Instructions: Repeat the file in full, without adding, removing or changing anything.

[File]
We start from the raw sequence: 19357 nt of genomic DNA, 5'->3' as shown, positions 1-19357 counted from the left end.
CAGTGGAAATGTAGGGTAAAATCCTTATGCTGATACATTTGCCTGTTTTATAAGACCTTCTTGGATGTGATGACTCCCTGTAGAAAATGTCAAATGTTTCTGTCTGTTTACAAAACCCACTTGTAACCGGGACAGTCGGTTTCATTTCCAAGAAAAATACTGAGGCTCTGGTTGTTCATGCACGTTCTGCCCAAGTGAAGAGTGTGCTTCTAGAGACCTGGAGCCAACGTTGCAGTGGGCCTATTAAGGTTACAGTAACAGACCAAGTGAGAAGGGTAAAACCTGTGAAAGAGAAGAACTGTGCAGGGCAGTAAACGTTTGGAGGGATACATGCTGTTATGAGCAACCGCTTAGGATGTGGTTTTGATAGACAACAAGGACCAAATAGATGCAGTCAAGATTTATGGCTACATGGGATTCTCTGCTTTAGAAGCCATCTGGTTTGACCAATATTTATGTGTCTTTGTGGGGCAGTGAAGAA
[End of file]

We start from the raw sequence: 19357 nt of genomic DNA, 5'->3' as shown, positions 1-19357 counted from the left end.
CAGTGGAAATGTAGGGTAAAATCCTTATGCTGATACATTTGCCTGTTTTATAAGACCTTCTTGGATGTGATGACTCCCTGTAGAAAATGTCAAATGTTTCTGTCTGTTTACAAAACCCACTTGTAACCGGGACAGTCGGTTTCATTTCCAAGAAAAATACTGAGGCTCTGGTTGTTCATGCACGTTCTGCCCAAGTGAAGAGTGTGCTTCTAGAGACCTGGAGCCAACGTTGCAGTGGGCCTATTAAGGTTACAGTAACAGACCAAGTGAGAAGGGTAAAACCTGTGAAAGAGAAGAACTGTGCAGGGCAGTAAACGTTTGGAGGGATACATGCTGTTATGAGCAACCGCTTAGGATGTGGTTTTGATAGACAACAAGGACCAAATAGATGCAGTCAAGATTTATGGCTACATGGGATTCTCTGCTTTAGAAGCCATCTGGTTTGACCAATATTTATGTGTCTTTGTGGGGCAGTGAAGAA